Only a handful of immigration officials are working on processing investor visas that have a total value of more than $2 billion.
An immigration lawyer says the potential investment "locked up in an office in Wellington" needs to be freed up.
In a briefing to the incoming Immigration Minister, Kris Faafoi, immigration officials said business investor migrants had invested $1.36b in the first six months of this year.
But Immigration New Zealand (INZ) said it cannot legally grant new visas to people unlikely to get border clearance at the moment.
Figures show that since the end of April the number of investor applications "on hand" rose 44 per cent from 288 to 414.
But since July only 11 investor category 1 visa applications - with a minimum price tag of $10 million investment each - have been decided, and 17 in category 2, which has a minimum of $3m but tighter criteria.
Call for more resources
Immigration lawyer Simon Laurent said more resources needed to be focused on INZ's Migrant Investor Team to work on the lucrative visas.
"Just by doing a rough calculation based on the investor category 1 only, we're talking about $2b, on the basis that each of the investors when applicants would be seeking to invest $10 million.
"And even if we assume only half of the 400 or so applications in hand at the moment are approved, that is still probably about 200 applications at $10m each which are sitting in the queue.
"Certainly there's a great deal more interest from North America, the USA in particular, than there was a couple of years back. It used to be that Chinese applicants made up the bulk of the cohort.
"Furthermore - and this applies to those from the US in particular - they include an increasing number of capable entrepreneurs whose interest is in new ventures and new technology. The small, nimble New Zealand market has for some time been the test-bed for leading-edge developments.
"There may be real attraction in funding and supporting local businesses which are taking leading roles in areas such as biotech."
Laurent said the statistics indicated the processing of investor visas applications was very slow.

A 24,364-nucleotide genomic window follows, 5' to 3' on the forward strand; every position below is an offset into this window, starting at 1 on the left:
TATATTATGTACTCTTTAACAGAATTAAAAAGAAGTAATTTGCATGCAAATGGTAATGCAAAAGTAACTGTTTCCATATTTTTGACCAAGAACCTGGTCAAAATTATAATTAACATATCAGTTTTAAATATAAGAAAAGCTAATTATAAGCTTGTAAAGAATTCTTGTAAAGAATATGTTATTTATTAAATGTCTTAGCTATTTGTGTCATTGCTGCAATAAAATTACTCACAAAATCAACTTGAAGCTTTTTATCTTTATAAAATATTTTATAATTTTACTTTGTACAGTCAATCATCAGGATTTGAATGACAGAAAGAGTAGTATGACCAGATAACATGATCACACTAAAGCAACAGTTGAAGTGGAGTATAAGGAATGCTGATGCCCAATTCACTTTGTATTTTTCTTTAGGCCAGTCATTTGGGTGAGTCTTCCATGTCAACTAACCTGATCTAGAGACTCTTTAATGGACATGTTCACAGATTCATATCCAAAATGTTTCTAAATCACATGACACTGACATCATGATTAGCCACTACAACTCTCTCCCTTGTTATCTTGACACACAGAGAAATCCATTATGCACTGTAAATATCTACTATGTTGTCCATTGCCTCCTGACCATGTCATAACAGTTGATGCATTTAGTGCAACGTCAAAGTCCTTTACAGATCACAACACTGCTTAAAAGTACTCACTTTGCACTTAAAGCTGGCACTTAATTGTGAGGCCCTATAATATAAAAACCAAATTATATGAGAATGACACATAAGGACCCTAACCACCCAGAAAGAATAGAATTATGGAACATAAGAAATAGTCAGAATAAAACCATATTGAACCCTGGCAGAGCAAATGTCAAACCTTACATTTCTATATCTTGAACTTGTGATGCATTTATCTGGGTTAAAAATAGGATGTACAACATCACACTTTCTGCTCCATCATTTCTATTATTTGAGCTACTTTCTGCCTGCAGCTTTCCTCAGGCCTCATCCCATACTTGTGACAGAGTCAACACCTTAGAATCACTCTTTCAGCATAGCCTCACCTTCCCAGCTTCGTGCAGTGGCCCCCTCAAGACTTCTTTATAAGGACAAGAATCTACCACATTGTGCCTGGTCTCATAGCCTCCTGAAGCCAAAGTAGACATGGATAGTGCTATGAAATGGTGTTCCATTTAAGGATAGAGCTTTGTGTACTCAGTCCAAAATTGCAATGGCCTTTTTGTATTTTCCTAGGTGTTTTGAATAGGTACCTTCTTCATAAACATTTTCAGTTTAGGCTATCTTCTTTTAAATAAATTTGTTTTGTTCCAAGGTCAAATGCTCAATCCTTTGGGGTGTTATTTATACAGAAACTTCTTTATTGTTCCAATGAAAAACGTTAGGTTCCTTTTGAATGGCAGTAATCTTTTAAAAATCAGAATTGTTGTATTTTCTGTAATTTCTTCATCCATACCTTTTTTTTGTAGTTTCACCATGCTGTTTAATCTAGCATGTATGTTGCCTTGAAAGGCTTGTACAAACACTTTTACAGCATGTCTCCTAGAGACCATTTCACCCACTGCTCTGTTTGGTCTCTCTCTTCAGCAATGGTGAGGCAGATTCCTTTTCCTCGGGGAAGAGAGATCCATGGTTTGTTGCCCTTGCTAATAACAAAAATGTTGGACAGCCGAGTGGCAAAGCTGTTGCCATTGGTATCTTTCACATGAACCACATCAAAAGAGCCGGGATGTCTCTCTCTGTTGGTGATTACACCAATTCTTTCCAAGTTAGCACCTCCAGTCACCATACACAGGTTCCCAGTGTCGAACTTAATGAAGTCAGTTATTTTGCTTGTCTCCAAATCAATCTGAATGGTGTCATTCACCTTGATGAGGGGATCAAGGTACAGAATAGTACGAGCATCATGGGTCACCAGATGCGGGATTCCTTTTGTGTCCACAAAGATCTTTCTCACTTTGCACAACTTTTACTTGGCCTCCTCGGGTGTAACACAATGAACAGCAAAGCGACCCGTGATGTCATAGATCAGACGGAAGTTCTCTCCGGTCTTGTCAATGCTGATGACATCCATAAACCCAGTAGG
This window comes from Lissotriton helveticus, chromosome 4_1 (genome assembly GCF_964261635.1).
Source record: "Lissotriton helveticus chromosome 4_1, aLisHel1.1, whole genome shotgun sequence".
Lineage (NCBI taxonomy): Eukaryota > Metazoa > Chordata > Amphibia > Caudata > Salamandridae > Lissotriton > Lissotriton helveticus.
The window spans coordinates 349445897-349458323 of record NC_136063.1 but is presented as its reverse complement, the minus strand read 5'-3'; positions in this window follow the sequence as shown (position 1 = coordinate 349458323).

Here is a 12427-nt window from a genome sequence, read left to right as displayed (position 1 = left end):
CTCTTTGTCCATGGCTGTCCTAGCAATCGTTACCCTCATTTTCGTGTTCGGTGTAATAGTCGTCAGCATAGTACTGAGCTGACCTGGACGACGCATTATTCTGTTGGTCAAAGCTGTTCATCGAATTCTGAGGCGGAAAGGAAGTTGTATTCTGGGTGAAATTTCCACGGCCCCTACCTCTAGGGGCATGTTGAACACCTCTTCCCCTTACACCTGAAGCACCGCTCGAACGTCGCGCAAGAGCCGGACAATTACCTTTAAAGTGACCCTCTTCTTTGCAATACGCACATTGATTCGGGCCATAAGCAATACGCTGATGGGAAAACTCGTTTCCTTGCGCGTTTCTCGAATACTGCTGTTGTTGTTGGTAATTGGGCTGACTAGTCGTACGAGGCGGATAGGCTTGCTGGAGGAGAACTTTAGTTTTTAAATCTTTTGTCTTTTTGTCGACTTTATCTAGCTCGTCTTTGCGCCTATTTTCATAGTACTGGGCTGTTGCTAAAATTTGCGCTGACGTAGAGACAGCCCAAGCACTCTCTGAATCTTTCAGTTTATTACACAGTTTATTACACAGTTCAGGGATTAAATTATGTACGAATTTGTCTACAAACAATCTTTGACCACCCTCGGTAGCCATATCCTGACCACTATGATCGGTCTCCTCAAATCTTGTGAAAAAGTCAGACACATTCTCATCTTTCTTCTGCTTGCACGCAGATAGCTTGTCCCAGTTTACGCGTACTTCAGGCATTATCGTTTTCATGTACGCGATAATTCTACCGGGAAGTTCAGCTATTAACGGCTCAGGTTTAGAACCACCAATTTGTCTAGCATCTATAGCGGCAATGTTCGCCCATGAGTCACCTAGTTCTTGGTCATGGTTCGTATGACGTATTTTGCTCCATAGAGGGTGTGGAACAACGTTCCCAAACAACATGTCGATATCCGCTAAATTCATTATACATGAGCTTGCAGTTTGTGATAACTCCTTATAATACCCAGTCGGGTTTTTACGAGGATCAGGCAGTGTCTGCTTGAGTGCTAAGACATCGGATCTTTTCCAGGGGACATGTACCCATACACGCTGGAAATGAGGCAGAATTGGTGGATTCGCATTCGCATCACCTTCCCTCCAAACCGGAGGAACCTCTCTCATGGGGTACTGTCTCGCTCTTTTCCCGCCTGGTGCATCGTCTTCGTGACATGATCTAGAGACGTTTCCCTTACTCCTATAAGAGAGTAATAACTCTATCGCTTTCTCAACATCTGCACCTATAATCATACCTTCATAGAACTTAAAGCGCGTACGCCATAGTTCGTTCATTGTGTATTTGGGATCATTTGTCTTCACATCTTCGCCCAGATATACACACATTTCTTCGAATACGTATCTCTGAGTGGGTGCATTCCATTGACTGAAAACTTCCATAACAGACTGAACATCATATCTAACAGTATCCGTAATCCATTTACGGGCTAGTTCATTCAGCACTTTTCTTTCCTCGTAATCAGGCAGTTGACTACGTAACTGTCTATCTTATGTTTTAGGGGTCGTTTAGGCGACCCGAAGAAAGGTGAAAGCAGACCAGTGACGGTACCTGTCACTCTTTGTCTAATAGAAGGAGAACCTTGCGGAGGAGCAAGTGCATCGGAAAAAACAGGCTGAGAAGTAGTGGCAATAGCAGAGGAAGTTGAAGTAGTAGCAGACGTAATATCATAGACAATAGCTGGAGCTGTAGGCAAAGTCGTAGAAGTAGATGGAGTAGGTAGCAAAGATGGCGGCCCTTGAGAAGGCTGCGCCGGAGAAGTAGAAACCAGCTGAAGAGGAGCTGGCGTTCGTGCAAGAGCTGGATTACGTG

Verification of the source of funds could sometimes date back many decades and was too onerous, he added.
"I think we may be losing people because of this fixation upon ensuring that the money has been legally earned, especially by people who are reasonably high-profile and can demonstrate that they are in legitimate business operations. And that information for many of them would be available in the public domain."
He, and another lawyer spoken to by RNZ, have been told only two immigration officers are working on investor visas.
Border closures impacting process - INZ
In a statement, INZ said it has seven business immigration specialists assessing the visas alongside other applications such as global impact and retirement visas.
"While the borders are closed, INZ is legally unable to grant visas to individuals who are unlikely to meet entry requirements due to the current border restrictions," a spokesman said.
"This has had an impact on the processing of visa applications from individuals offshore, including the processing on investor category visa applications from individuals outside of New Zealand. However, INZ has continued to process visa applications from individuals who are already in New Zealand."
Chinese investor applicants fell from 71 to 41 in the past six months compared with the same period last year, while the number from the US grew from six to 38, continuing a trend that began with the Covid-19 lockdown.